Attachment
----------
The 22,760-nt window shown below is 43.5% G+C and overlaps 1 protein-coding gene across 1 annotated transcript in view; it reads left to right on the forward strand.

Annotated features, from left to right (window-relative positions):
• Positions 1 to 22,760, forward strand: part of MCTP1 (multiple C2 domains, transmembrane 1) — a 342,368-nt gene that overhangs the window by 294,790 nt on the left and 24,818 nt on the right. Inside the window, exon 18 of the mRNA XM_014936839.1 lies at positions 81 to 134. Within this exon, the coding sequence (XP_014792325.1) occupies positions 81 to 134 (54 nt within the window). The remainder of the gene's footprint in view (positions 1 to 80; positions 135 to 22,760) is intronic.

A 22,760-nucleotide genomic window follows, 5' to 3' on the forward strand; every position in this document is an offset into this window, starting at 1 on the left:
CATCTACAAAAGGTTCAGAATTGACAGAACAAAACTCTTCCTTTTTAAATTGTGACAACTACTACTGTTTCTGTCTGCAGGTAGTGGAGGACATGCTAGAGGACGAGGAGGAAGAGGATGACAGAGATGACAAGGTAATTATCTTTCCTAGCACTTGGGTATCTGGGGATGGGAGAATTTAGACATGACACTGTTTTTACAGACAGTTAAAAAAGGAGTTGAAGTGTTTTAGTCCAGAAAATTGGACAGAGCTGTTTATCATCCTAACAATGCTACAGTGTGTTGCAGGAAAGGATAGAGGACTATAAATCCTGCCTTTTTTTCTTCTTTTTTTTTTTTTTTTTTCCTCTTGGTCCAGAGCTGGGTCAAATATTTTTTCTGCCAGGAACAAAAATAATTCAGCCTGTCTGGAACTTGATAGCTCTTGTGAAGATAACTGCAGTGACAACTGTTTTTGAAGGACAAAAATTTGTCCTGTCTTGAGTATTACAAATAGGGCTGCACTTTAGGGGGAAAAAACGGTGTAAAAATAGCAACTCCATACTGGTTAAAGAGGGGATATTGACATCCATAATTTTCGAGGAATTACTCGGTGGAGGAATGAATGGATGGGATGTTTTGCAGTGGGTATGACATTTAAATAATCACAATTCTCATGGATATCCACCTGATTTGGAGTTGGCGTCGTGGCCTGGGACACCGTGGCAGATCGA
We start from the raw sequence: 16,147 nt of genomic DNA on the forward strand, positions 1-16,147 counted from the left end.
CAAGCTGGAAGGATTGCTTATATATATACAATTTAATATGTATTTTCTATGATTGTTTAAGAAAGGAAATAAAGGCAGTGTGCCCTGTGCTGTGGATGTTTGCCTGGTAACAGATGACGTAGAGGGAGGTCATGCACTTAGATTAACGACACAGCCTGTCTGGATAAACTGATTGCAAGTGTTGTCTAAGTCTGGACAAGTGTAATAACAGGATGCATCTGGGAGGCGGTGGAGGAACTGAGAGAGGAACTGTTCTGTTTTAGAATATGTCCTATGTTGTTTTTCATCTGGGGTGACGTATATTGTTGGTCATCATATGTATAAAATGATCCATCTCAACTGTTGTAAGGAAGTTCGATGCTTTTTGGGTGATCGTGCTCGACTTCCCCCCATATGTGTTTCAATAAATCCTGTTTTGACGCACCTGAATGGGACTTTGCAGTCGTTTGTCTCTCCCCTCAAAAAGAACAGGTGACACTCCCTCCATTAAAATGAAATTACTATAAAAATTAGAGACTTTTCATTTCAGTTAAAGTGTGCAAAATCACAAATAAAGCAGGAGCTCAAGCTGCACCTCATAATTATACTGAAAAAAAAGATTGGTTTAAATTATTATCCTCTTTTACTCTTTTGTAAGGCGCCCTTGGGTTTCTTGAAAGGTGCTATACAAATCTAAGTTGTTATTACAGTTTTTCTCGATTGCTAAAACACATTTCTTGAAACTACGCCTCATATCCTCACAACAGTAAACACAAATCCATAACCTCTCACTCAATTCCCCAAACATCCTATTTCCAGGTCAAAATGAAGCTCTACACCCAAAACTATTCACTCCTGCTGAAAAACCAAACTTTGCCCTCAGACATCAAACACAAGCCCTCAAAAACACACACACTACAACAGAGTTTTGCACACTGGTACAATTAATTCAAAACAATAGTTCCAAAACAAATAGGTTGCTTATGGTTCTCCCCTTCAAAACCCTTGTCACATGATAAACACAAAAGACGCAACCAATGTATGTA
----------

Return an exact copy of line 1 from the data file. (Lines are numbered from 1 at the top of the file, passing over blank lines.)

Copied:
The 22,760-nt window shown below is 43.5% G+C and overlaps 1 protein-coding gene across 1 annotated transcript in view; it reads left to right on the forward strand.